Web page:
Using fuel cards to save money and generally make company management easier should be a high priority for businesses with numerous company vehicles (particularly those specialising in the transport of goods). If you operate exclusively within the UK, then you have various fuel card options to choose from, each with strengths and weaknesses.
But what if you also operate outside of the UK? With many fuel cards limited to use inside the country, you might wonder about the best way to proceed. In this article, we’re going to cover international fuel cards (fuel cards that can be used in multiple counties). We’ll detail why they’re so useful, what options are available to you, and how you can take advantage.
Particularly in certain parts of Europe, one long road trip can pass through various countries, each with distinct laws and pricing structures for motorists. This can cause confusion when you’re trying to keep everything carefully budgeted. There’s also the difficulty of dealing with distinct currencies: the UK still uses the British Pound, but other countries in Europe use the Euro, and the complexity ramps up if you factor in the rest of the world.
Furthermore, efficient fleet management is a key part of operating at a profit, and that process becomes much harder when you’re accumulating fuel and receipts from different regions that may well be in different time zones. The default approach of costing things and compensating purchases later is prohibitively expensive and laborious.
By using a multinational fuel card, you can reduce the complexity of operating across national borders, make life easier for your drivers, and save money in the process. It’s valuable enough for a small business, and the value only goes up with company size.
Let’s take a look at the international fuel cards currently available on the market, briefly reviewing their main features and benefits:
The EDC is the European Diesel Card, and the name is fairly clear about what it offers. If your fleet runs on diesel, you can use this card to get great fuel prices at 9,729 sites (including supermarket and Texaco pumps among others) throughout Europe. Expanded to international use, the Velocity management system makes it easy to keep everything in check.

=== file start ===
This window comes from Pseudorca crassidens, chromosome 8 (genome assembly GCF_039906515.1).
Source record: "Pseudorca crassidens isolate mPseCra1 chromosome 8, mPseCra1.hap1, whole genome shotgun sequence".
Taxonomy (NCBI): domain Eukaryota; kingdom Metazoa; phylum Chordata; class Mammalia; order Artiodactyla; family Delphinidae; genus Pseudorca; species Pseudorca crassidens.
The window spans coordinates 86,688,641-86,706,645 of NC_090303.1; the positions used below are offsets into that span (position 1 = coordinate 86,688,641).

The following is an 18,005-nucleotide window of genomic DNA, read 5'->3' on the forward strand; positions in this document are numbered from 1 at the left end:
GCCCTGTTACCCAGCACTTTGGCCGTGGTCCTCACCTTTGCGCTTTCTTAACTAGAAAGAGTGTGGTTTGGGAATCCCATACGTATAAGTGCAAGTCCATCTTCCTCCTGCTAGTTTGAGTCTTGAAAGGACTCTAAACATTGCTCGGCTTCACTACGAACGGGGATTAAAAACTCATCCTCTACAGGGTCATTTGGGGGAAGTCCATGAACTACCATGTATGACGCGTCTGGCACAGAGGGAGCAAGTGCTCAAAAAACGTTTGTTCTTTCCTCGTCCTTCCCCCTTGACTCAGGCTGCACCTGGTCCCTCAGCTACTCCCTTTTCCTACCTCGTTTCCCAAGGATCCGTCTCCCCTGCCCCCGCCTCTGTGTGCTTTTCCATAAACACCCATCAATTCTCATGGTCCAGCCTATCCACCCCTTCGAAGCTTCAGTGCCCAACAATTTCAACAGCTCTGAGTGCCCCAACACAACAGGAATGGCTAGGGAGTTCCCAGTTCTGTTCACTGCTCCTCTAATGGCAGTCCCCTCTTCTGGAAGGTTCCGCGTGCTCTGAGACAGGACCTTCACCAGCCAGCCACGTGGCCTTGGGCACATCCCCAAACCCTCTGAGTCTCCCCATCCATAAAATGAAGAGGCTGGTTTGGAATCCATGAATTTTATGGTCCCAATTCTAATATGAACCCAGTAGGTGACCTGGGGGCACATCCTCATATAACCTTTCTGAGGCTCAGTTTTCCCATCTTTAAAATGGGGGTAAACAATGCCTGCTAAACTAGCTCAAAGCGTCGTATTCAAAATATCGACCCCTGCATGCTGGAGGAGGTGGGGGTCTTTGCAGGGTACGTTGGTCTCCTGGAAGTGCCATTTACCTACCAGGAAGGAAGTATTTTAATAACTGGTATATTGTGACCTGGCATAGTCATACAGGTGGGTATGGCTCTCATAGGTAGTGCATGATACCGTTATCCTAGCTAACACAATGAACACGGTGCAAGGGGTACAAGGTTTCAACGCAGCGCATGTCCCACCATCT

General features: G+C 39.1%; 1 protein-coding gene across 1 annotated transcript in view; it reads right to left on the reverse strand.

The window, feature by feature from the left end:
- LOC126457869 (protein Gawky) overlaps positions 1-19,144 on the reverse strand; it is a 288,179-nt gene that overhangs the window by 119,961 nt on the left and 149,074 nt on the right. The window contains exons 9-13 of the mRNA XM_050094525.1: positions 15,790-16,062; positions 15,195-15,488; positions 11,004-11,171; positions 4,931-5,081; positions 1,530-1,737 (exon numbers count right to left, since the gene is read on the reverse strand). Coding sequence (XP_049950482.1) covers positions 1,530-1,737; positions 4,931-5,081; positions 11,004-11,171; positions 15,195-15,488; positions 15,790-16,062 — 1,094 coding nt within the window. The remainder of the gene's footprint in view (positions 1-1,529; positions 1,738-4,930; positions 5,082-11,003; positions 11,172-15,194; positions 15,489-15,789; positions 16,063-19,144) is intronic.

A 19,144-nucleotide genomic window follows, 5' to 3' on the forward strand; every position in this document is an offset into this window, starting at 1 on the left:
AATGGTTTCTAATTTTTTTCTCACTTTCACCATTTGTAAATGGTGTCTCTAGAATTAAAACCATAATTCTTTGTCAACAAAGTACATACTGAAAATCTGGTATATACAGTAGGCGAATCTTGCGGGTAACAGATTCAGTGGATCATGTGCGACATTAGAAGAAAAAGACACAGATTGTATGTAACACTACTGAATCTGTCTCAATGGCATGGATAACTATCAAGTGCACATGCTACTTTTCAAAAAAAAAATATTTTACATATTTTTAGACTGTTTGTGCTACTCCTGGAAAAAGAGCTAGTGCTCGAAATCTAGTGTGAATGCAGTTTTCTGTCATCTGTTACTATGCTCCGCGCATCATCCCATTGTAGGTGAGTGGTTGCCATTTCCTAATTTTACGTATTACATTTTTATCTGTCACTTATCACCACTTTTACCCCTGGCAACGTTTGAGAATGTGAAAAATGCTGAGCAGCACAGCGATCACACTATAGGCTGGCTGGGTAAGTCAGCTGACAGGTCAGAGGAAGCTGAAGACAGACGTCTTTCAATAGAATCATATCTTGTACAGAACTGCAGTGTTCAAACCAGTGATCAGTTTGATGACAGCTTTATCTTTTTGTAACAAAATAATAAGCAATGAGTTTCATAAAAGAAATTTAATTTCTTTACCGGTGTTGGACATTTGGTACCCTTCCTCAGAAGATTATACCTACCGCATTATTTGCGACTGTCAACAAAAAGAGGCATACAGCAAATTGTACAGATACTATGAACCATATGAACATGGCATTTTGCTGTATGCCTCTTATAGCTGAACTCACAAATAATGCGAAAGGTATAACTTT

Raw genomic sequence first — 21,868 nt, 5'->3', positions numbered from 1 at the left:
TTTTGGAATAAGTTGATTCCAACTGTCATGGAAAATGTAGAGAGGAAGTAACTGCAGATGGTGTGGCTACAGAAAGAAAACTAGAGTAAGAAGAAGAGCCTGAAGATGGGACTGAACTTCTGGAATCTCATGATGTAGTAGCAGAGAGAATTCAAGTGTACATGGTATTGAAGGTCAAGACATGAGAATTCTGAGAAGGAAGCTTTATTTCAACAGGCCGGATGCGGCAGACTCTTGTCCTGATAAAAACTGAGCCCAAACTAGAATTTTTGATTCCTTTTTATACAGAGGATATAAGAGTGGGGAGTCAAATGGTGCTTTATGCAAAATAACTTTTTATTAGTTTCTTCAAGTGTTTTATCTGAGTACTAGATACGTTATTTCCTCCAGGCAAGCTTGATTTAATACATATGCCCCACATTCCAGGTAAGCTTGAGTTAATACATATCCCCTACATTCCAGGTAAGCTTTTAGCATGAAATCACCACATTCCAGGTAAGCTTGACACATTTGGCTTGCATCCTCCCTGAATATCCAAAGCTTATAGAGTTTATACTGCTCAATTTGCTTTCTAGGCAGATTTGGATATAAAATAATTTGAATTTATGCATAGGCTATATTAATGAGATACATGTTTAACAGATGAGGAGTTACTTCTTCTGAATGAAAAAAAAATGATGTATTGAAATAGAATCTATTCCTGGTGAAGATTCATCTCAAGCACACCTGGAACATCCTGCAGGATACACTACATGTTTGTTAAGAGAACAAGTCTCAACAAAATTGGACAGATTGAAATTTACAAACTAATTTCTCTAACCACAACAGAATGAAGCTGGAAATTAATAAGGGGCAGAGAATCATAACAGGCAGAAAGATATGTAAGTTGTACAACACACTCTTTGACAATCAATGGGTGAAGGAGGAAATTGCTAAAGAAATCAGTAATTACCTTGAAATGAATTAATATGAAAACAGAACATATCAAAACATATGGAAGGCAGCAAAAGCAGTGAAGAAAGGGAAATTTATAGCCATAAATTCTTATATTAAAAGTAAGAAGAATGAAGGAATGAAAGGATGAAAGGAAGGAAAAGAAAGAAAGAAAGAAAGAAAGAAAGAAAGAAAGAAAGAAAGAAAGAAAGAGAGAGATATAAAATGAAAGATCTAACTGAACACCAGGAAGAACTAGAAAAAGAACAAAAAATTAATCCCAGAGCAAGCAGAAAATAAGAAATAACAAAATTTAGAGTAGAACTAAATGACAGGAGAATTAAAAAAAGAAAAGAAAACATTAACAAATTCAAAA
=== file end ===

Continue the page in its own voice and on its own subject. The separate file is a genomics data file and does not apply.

The Esso Europe Fuel Card grants you access to Esso pumps throughout the continent, which ultimately encompasses 11,822 sites throughout Europe. You can also use the card to pay for major road tolls and Eurovignettes (road user charges for HGVs weighing over 12 tons), and — once again — use the Velocity management system.
If you’re looking for maximum coverage, the Shell International Fuel Card is one of the top options, letting you use over 22000 sites in 37 European countries (all Shell service stops and pumps are supported, obviously), with over 2,500 of those sites catering to HGVs. Offering the standard invoicing, reporting and Velocity management, it’s on a par with the others.
The result of BP collaborating with Germany’s leading fuel supplier Aral, the BP + Aral Fuel Card works on the ROUTEX network which includes pumps from BP, ARAL, Circle K Europe, eni, and OMV (this amounts to over 20,000 locations in 32 European countries). It offers food deals with some supermarkets and stations, provides 24/7 SMS alerts, and has solid online services.
So, which of these should you pick? It’s difficult to say, because it depends on which stations you tend to prefer. If you run on diesel and you’re looking for the best rates, go for the EDC. Otherwise, research the supported locations and make an informed decision.
Once you’ve been through all the terms and conditions and made a decision about what will work best for your business, you’ll need to register your details to submit an application: you can get to the application forms for two of our listed cards by following the links above. The specifics will depend on factors including the size of your business and the size of your fleet.
When you get your fuel cards, you’ll want to make the most of them by ensuring that they go out to all the drivers you have working throughout Europe. Train the drivers on how to use them, particularly if there are perks (such as food) that can go to waste if they’re not used. It shouldn’t take too long to get everyone up to speed, and it will pay dividends in the long run.